Crabbe Mountain is hosting the first International Ski and Snowboard Federation alpine ski race in New Brunswick since 1992.
Organizers say this weekend's event is helping young athletes make their mark on the world stage.
"This is huge for our athletes and for our province," said Andrew Arsenault, the lead U14, U16 and U18 ski coach at Poley Mountain in Waterford, near Sussex.
Eighty athletes from across Canada, the United States, Spain, Italy and Ireland are skiing the province's slopes this weekend, with races happening until Sunday.
The event took about five years to plan, says Michele Leger, the director of coach education with Ski N.B.
"It really is quite significant," she said.
World of skiing
Arsenault said athletes range in age from 16 years to university-aged. Athletes are competing in "fifth level" races, he said, meaning they are ranked using a worldwide rating system. Before reaching the fifth level, they are ranked using divisional or regional rating systems.
This means that athletes will be able to tell where they stand in the sport on a global scale.
Arsenault said it "opens up the world to these athletes."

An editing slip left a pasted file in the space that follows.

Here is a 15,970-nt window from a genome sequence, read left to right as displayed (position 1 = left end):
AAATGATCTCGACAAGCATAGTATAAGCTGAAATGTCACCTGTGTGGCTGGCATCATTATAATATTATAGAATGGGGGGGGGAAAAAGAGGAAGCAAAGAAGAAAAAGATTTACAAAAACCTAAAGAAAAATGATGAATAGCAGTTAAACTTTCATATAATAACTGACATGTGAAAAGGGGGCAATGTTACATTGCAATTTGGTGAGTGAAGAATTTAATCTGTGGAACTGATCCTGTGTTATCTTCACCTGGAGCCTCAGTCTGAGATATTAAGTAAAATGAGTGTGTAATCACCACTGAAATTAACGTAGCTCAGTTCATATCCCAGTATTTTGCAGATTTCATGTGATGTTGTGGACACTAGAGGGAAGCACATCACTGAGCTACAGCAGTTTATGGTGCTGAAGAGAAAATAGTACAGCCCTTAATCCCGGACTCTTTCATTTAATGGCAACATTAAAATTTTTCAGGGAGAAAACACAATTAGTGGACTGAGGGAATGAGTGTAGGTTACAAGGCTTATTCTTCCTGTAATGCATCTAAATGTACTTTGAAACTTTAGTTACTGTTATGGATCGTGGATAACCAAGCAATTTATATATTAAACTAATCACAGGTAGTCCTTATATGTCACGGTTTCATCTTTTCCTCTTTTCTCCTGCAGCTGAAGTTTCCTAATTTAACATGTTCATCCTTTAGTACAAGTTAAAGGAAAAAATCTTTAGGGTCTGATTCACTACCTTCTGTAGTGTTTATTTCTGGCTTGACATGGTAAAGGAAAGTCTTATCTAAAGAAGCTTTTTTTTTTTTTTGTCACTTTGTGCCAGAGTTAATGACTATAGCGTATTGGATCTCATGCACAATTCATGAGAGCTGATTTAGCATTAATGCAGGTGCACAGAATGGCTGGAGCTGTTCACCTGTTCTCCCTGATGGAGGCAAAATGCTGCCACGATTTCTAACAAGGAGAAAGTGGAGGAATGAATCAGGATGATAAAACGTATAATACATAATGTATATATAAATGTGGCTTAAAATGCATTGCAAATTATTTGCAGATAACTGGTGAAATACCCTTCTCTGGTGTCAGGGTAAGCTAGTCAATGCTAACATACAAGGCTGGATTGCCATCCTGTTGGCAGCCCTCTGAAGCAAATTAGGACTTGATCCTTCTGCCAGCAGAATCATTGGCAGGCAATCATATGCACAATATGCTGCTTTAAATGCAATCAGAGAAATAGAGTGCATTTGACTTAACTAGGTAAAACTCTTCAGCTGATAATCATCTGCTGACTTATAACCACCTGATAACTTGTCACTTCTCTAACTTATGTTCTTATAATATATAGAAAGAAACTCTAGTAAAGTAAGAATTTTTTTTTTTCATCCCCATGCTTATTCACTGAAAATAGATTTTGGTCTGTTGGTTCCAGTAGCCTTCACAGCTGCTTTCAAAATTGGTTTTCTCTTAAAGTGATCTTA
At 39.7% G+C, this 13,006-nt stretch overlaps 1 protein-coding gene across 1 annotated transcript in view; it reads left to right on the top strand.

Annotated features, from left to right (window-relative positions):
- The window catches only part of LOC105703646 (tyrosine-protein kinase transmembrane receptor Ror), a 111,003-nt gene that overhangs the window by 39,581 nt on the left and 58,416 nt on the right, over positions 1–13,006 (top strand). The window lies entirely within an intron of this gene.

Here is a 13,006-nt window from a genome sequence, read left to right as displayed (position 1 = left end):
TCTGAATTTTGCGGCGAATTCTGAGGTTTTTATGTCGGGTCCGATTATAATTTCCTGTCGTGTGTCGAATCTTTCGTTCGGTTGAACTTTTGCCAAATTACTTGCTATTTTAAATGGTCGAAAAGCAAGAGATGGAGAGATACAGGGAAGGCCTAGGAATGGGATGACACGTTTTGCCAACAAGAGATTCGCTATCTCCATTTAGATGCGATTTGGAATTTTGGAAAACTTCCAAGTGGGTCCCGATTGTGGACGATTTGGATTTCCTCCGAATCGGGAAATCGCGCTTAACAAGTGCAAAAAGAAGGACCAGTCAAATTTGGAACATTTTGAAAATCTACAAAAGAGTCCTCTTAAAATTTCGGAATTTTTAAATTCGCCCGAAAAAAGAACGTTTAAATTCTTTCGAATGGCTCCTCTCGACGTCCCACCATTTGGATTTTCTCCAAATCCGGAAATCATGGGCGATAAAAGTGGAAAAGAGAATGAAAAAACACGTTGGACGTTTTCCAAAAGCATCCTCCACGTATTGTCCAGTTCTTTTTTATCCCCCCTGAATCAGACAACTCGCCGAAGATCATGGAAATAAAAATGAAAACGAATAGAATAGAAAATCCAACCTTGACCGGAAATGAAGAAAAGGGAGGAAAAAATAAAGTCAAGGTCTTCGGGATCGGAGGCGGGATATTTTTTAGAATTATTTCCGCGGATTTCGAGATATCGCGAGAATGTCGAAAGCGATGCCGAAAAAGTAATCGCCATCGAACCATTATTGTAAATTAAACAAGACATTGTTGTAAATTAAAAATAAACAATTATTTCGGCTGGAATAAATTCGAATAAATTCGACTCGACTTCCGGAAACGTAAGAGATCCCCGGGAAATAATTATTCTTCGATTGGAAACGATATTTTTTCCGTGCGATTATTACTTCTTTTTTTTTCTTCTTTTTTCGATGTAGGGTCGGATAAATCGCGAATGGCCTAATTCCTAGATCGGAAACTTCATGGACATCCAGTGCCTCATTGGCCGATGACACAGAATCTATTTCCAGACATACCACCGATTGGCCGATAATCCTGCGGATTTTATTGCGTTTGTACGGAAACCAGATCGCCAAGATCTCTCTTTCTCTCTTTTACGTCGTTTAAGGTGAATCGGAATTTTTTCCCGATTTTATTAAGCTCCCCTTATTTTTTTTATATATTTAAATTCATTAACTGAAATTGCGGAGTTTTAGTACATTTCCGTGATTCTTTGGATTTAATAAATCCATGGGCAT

Listen | Michele Leger with Ski N.B. shares the work that went into prepping for an international ski competition:
Leger isn't certain why New Brunswick hasn't hosted the race since 1992, but said a couple of key sponsors previously walked away from the event.
The weather on Thursday and Friday was great for skiers — but, even if it takes a turn for the worse over the weekend, Crabbe Mountain has a great snowmaking group that will keep the slopes in peak condition, she said, so athletes will likely be able to continue competing regardless of what the weather has in store.
"We can run in less than ideal conditions," she said.
She said Crabbe Mountain skiers who aren't competing can watch the races from the slopes. She said a lot of people enjoy watching from the chairlift, because it runs right next to the race hill.
Organizers say the event took around five years to plan. (Shane Fowler/CBC)
Leger has coached some of the skiers competing this weekend.
"Watching them at this level is very, very, very rewarding for me," she said.
Arsenault coached and trained several of the athletes competing this weekend. He said lot of his students start taking lessons at six or eight years old, so he's been able to watch them grow to be competitive and successful athletes.
He said one of his former students is competing at Crabbe this weekend with the National Ski Academy based in Ontario, and placed fourth overall on Friday and second in the U18 category.
His former student was just eight years old when Arsenault coached him.
"Every day is emotional," he said. "Just seeing the smiles and seeing them enjoy the sport is amazing."